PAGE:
solana worried 224.88.
(photo credit: AP)
Leading international powers may have an agreement within weeks on a third UN sanctions resolution against Iran over its nuclear program, a French diplomat said after high-level talks in Paris on Saturday.
"The meeting was held in a positive spirit. The elements allow us to project that we could have a resolution in the short term," the official said on condition of anonymity because of the sensitivity of the talks.
The official said a compromise text on a new resolution would be circulated among the six countries involved in the talks - the United States, Britain, France, Russia, China and Germany - next week. He said he was "relatively optimistic" about having a resolution in the coming weeks.
The talks were held a day after the collapse of an 18-month EU effort to persuade Iran to stop uranium enrichment. The French official called those talks "a disaster."
On Friday, EU envoy Javier Solana held meetings with Saeed Jalili, Iran's senior nuclear negotiator, in London. The meeting had been considered a last chance for Iran to give in to UN pressure and freeze its enrichment program before an European Union report on Iran's nuclear program that will be used in the discussion of new sanctions.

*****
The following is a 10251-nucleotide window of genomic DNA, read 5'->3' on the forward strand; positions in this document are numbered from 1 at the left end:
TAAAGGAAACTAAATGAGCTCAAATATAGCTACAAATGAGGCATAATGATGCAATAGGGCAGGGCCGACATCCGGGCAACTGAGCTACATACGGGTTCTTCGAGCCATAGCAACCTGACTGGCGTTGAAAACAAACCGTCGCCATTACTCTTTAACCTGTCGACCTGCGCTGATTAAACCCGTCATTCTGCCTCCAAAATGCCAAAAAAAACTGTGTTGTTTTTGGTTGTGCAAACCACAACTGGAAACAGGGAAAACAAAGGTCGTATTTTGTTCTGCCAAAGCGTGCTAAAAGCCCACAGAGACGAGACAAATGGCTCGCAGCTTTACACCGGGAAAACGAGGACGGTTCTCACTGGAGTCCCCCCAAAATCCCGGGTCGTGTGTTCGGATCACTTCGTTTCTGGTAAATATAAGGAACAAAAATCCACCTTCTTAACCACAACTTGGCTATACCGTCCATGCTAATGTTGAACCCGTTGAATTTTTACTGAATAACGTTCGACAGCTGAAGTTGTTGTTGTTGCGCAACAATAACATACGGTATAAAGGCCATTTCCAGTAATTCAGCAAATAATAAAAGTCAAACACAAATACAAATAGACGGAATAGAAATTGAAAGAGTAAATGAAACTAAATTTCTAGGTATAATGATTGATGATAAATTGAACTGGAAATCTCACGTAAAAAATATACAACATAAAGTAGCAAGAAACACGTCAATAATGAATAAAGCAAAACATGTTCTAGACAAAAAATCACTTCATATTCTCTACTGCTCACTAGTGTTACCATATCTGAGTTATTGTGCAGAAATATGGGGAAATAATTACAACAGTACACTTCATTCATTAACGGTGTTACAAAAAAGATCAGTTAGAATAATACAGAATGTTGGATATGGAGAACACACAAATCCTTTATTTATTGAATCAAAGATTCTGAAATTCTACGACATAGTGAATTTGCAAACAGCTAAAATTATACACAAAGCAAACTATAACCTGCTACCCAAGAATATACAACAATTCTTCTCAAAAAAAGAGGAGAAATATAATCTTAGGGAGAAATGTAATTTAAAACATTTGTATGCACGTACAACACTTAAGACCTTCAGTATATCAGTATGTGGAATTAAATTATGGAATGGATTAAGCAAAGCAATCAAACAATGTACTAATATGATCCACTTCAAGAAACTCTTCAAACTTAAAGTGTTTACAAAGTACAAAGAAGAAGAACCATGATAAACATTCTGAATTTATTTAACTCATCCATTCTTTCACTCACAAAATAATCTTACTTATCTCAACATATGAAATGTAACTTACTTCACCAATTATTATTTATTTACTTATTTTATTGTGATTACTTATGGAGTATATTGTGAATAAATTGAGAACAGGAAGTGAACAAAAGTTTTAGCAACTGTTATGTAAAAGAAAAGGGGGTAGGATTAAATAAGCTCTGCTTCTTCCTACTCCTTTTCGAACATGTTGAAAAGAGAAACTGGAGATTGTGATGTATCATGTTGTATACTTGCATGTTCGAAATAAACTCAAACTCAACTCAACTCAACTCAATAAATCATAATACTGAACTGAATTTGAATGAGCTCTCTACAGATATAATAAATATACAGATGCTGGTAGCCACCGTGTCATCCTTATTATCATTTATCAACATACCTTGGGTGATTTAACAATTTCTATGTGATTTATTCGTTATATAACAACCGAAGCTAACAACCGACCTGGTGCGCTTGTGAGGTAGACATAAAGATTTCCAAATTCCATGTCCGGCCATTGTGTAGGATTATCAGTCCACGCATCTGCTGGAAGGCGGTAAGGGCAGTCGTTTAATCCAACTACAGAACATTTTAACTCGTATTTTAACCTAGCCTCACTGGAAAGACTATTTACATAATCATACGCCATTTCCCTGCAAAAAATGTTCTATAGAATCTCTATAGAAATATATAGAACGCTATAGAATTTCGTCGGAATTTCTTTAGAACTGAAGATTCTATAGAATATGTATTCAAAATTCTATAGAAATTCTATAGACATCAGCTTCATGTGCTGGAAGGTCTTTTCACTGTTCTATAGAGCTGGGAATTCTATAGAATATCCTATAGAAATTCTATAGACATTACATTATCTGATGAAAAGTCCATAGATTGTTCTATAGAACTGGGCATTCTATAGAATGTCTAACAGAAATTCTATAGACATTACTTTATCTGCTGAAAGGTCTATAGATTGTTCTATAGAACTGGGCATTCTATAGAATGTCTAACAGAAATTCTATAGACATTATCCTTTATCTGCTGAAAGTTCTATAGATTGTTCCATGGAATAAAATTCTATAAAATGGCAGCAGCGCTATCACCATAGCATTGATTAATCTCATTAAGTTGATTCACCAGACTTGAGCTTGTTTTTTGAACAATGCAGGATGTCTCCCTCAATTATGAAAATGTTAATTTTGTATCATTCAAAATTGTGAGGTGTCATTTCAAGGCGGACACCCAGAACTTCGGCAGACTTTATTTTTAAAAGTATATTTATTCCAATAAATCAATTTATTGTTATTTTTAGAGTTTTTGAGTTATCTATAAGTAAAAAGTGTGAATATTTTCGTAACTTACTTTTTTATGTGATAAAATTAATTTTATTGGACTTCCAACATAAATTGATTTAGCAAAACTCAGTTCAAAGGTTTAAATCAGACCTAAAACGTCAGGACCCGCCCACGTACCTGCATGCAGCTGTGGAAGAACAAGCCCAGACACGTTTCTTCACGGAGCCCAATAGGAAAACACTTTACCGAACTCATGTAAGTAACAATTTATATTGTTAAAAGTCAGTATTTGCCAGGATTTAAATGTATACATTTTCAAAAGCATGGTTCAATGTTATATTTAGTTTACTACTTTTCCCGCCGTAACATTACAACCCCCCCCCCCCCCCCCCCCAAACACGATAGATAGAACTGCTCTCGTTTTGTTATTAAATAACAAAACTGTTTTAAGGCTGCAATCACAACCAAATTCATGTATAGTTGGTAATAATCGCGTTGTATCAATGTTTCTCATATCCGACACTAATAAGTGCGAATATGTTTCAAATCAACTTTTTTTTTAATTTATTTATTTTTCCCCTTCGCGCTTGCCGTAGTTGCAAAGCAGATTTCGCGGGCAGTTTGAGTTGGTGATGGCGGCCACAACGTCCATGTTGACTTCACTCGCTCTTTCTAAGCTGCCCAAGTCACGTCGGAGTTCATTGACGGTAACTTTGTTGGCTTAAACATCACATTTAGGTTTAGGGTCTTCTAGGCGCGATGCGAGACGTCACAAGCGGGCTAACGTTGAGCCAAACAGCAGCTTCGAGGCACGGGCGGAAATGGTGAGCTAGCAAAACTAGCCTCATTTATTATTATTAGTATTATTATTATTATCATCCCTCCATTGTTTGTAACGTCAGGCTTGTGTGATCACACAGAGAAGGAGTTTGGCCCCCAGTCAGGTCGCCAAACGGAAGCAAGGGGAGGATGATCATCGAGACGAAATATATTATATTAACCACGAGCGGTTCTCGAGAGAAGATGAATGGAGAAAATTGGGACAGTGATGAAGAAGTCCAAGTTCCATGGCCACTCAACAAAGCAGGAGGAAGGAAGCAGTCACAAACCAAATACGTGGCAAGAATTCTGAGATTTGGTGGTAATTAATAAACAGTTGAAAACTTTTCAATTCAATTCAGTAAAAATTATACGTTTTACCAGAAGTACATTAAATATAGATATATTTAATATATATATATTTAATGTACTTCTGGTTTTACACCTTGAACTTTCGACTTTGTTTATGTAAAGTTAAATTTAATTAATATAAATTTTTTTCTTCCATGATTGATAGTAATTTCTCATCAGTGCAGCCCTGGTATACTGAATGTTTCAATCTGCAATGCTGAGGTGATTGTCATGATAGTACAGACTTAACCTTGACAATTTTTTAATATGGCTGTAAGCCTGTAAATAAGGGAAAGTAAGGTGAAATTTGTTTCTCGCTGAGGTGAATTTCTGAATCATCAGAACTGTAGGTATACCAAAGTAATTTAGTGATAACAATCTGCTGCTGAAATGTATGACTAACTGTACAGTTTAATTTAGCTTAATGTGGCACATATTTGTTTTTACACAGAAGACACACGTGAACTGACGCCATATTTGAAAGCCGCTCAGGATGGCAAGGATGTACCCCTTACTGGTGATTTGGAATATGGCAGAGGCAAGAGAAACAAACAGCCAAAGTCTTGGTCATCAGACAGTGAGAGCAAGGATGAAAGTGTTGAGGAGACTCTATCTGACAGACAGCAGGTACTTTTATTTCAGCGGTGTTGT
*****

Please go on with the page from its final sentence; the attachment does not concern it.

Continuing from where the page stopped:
"Our objective remains the opening of negotiations" on Iran's nuclear program, the official said, "but all the efforts to open negotiations are going nowhere."
The United States, France and Britain are urging quick and tough new sanctions, but statements by Russia and China have suggested they are skeptical.
Still, the French official insisted that there were no "deep differences" among the six countries at Saturday's talks.
While Iran insists it has a right to peaceful use of enrichment to generate power, Washington and others fear the activity could be misused to create the fissile core of nuclear warheads.
The UN Security Council imposed sanctions in December 2006 and March this year. The current set bans Iranian arms exports and freezes the assets of 28 people and groups involved in its nuclear and missile programs.
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